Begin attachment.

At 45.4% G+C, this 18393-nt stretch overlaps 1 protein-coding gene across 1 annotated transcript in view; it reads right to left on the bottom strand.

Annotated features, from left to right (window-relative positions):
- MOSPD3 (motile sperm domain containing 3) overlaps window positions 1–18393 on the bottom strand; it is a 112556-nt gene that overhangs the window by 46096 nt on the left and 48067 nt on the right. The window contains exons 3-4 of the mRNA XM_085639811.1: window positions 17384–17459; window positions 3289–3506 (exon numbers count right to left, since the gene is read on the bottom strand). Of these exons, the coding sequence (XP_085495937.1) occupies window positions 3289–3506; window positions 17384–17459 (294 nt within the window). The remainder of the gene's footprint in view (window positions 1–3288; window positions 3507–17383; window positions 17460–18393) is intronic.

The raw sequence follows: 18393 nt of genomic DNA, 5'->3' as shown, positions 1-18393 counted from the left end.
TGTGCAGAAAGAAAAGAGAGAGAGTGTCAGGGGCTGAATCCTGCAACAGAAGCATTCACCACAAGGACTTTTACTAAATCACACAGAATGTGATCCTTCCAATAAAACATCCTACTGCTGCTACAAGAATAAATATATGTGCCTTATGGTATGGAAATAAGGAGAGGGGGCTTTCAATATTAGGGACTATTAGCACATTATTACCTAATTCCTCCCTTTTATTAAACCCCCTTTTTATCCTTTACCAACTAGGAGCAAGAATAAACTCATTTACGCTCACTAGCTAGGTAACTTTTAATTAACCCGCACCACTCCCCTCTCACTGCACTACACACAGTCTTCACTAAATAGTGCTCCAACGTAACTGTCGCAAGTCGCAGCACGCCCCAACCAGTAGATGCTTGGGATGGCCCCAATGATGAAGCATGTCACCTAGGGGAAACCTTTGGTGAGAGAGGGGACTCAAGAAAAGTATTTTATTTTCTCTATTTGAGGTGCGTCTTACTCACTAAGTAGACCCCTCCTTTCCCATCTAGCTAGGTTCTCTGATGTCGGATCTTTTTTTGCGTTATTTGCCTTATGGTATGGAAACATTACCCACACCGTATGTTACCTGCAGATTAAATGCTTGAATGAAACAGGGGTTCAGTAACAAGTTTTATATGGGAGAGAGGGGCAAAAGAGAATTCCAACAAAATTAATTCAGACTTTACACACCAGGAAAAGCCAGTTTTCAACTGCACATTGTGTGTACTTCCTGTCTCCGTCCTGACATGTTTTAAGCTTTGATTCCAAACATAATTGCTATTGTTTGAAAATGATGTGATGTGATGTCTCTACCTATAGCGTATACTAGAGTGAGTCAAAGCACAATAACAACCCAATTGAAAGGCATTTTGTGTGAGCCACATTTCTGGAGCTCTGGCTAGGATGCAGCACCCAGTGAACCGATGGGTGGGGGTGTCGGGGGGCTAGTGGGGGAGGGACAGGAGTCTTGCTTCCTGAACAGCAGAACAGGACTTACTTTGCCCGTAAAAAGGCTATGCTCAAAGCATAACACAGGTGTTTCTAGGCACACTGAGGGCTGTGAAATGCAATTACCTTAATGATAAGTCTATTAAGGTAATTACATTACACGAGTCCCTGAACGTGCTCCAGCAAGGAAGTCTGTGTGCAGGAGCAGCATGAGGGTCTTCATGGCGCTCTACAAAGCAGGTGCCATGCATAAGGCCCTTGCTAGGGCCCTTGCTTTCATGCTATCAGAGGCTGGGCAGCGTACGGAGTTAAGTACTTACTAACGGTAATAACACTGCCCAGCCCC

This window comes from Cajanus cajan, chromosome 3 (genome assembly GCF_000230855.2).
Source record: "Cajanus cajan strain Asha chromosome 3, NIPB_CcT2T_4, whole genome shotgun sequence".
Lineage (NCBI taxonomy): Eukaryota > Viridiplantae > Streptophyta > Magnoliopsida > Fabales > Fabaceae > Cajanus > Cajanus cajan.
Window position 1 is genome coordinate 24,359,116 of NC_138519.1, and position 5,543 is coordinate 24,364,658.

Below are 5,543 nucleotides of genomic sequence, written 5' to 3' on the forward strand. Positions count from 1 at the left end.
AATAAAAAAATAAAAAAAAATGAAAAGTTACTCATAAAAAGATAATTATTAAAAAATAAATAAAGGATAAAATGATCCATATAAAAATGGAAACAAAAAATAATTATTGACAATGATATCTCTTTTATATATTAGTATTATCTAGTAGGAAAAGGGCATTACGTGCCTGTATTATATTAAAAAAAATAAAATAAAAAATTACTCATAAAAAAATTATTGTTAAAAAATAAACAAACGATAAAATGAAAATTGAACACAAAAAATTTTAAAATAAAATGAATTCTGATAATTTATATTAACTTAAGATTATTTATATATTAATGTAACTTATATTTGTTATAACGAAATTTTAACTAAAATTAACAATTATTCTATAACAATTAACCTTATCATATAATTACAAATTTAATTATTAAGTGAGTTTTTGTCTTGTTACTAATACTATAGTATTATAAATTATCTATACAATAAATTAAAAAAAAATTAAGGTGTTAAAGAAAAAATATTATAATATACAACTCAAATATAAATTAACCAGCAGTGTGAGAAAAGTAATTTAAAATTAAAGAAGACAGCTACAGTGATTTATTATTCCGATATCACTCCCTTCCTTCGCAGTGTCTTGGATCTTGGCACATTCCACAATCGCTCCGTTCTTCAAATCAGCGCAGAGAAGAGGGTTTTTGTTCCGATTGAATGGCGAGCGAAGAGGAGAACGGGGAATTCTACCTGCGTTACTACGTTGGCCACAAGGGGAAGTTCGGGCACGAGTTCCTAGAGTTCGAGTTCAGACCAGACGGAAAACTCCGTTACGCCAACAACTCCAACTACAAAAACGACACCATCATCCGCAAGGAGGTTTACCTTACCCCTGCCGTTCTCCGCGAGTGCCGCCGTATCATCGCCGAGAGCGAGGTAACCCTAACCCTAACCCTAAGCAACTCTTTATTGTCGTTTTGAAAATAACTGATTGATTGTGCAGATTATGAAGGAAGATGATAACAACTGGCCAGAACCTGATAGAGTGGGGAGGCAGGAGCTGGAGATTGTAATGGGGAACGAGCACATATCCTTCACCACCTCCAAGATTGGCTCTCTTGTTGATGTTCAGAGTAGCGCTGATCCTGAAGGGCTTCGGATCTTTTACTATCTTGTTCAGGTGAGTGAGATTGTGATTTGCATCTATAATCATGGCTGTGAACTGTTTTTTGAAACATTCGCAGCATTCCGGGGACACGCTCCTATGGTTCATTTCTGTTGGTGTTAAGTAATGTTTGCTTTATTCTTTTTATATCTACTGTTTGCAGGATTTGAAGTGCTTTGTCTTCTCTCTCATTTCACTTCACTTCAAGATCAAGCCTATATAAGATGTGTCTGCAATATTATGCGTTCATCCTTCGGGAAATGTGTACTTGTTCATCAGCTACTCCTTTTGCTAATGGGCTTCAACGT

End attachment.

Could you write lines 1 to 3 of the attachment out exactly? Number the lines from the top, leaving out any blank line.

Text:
At 45.4% G+C, this 18393-nt stretch overlaps 1 protein-coding gene across 1 annotated transcript in view; it reads right to left on the bottom strand.

Annotated features, from left to right (window-relative positions):
- MOSPD3 (motile sperm domain containing 3) overlaps window positions 1–18393 on the bottom strand; it is a 112556-nt gene that overhangs the window by 46096 nt on the left and 48067 nt on the right. The window contains exons 3-4 of the mRNA XM_085639811.1: window positions 17384–17459; window positions 3289–3506 (exon numbers count right to left, since the gene is read on the bottom strand). Of these exons, the coding sequence (XP_085495937.1) occupies window positions 3289–3506; window positions 17384–17459 (294 nt within the window). The remainder of the gene's footprint in view (window positions 1–3288; window positions 3507–17383; window positions 17460–18393) is intronic.